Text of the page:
They are biased since they get financial profit (money) by writing these books. It is in their interest to write bad things about Armstrong so I suspect everything they write until I get proof that their stories are true. I automatically don't take their books as facts. The same applies everywhere. If a bank lady tells me to invest in a certain fund then I suspect it since the bank's main function is to get as much profit from my investment as they can. When I read from an (independent) article that the said fund is a good investment then I believe it.

Do you say that by writing something in a book and printing it makes it automatically true? What about Armstrong's own books? Are they 100% true? I'm not saying I don't believe you when you tell me that Armstrong hasn't paid a penny to the charity I just wanted to see proof about it. We had a piece of news that stated Armstrong donated $100,000 to a cancer centre and that said "Just in case you were wondering, the balance of the appearance fee will be going to the Lance Armstrong Foundation and directly to the fight against cancer" so I think proof was needed to discredit that. Now we have two different stories against each other. Which one to believe?
 
Apr 24, 2009
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Think Before You Leap.

Before you criticise the book you should read what they say first and look at the eveidence before automatically dimissing it.

I cetainly don't like Armstrong but I think he is only part of the problem. Corruption in sport is rife. That is why people like Armstrong flourish in the world of sport. When he gave the UCI a 'donation' of $500 000 would he have got away with something like that if he was already a politician or public official?

At his Global Initiative Launch last year the CEO of Coca-Cola was there. Read about Coca-Cola's wondeful record on workers rights in Central and South America where there have denied having any links with death squads.

I certainly think opponents and supporters alike are falling into the cult of personality but to say that he is just this 'eveyday Joe' are kidding themselves.
 
Thing is, I wouldn't have an issue with him pocketing vast appearance fees, or earning twice the going rate to Bill Clinton, for public speaking, if he'd just said that from the outset.
After all, he rode as a pro, to make money and now rides without an apparent team wage.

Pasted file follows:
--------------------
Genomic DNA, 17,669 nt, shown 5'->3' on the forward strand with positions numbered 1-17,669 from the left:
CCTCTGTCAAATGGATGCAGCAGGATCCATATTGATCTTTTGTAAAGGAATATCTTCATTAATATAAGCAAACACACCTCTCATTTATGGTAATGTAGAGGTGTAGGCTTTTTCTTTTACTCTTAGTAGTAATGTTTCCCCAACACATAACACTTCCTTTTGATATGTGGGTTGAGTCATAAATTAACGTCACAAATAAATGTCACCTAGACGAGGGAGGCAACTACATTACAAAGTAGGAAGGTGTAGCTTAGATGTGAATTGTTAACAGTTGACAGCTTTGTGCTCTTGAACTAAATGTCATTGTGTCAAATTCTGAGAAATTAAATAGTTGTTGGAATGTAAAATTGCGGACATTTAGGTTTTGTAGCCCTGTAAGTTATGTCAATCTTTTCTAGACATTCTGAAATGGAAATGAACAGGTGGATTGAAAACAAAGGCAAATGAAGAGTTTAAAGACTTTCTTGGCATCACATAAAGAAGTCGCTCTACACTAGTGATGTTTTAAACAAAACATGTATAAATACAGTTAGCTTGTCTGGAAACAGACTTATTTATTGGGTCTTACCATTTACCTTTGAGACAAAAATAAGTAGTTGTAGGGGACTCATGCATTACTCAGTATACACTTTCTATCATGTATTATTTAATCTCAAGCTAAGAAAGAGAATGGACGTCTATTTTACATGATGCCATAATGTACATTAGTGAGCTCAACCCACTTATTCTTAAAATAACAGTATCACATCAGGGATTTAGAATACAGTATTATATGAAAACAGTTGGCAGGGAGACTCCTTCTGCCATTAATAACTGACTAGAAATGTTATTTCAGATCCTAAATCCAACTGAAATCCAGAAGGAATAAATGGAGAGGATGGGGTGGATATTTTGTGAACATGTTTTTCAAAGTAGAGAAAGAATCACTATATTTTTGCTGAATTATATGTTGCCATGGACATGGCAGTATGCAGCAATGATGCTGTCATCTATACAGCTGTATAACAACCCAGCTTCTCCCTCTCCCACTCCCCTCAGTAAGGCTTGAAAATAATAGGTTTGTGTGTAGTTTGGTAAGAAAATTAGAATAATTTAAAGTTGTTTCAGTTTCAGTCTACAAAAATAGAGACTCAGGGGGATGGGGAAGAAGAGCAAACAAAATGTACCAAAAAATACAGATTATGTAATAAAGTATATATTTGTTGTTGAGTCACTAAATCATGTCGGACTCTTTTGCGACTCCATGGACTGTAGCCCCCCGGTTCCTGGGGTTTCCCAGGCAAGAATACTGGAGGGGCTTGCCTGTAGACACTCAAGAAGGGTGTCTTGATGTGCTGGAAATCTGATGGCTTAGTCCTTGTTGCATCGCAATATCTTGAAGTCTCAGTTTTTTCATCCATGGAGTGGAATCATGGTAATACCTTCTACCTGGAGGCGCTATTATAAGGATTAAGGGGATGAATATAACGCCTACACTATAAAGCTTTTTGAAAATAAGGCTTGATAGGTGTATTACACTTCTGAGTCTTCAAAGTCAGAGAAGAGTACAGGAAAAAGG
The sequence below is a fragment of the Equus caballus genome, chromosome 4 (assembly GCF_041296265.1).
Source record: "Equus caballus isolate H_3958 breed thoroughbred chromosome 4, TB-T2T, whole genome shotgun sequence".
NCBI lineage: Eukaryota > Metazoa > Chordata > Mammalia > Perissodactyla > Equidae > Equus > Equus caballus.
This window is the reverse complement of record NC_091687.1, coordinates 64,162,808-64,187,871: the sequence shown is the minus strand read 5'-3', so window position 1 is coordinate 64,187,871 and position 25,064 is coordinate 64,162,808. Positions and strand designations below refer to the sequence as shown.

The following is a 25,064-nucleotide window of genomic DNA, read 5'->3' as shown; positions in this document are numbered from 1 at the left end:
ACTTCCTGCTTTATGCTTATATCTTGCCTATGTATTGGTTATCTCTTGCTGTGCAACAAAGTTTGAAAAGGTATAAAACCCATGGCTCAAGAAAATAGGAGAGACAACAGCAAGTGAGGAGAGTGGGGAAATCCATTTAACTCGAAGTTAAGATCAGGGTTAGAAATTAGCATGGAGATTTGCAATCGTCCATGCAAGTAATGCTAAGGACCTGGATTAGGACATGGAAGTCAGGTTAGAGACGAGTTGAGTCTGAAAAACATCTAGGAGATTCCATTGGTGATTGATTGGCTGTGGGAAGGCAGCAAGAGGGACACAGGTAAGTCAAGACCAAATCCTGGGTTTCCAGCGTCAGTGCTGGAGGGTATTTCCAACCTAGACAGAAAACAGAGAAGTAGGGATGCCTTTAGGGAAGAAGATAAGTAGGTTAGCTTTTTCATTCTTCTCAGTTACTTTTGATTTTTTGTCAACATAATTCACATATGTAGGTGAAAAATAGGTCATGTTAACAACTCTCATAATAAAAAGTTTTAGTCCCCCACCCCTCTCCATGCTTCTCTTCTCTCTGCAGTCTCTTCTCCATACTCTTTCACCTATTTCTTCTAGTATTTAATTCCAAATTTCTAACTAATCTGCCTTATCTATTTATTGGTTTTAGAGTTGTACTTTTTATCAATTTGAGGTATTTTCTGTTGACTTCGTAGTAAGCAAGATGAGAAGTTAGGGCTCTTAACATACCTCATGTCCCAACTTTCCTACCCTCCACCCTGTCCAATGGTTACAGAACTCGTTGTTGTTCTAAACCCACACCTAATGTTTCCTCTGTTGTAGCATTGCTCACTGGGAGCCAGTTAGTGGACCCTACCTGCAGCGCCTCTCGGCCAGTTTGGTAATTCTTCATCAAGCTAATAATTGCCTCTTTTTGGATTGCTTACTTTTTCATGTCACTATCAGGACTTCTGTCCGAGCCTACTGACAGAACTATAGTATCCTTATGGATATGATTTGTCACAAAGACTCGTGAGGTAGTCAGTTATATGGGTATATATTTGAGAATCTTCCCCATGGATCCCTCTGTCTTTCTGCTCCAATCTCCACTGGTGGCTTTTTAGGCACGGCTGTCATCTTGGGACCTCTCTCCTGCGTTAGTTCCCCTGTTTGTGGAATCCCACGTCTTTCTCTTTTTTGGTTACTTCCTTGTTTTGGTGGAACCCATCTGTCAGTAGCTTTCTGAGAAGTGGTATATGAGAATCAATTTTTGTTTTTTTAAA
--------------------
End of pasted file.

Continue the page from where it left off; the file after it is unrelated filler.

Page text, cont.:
That's what defines a pro rider, from an amateur one.

However, the reasons suggested by Walsh and Ballester, have never been mentioned. We have had LAF, cancer awareness, charitable donations, but never the most obvious, buck on the side.

It's lying by omission. Half truths are not the truth.

Still, it's a fine quality for a fledgling politician.
 
Mar 18, 2009
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Mellow Velo said:
It's lying by omission. Half truths are not the truth.

Still, it's a fine quality for a fledgling politician.

Sad but true...most politicians learn this early IMHO...it's sad because I really belive some neo-politicians (or are the called freshmen in the US?) really do start out idealistic, wanting to do good by the people, etc.

I posted the articles earlier because I could find nothing where LA specifically states all appearance fees were going to Livestrong...only retractions to the effect of "contrary to what was previously reported, Armstrong is keeping the appearance fees..."

He did, according to one article, donate USD 100 000 to one local charity in Australia...which I thought was nice. That's a fair chunk of money.

I must admit, however, that I felt/still feel misled by his many statements of "I'm doing this for free", when in fact, he meant he's not taking a salary from the team.

I don't fault him for his appearance fees, many a celeb's income is based on them, but I do feel that making a living from appearance fees (as he has for the past 4 yrs or so), and "riding for free" are different.

I will read the book though.
 
stevepedo said:
Hm, read from "Lance to Landis" by perchance? Walsh, unlike the cartoon demolishing of his writings by lazy journalisys who simply echo Lance propaganda, is not a hater at all. In fact he seems somewhat sympathetic to human vulnerability and failings. However he cannot abide ignorance, and that is exactly what the system relies on, people ignoring the judgments of their own intelligence in favour of what they are told by officials.

What's wrong with questioning motives, when these motives are apparently there, but not declared? Sports journalists need to grow some balls and be journalists not simply echos of the peoples heros.

Don't rise to the bait. Notice the time they post at. It's a timezone thing. To misquote Travis Bickle, "all the ments come out at night"...
 

Eva Maria

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May 24, 2009
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RdBiker said:
They are biased since they get financial profit (money) by writing these books. It is in their interest to write bad things about Armstrong so I suspect everything they write until I get proof that their stories are true. I automatically don't take their books as facts. The same applies everywhere. If a bank lady tells me to invest in a certain fund then I suspect it since the bank's main function is to get as much profit from my investment as they can. When I read from an (independent) article that the said fund is a good investment then I believe it.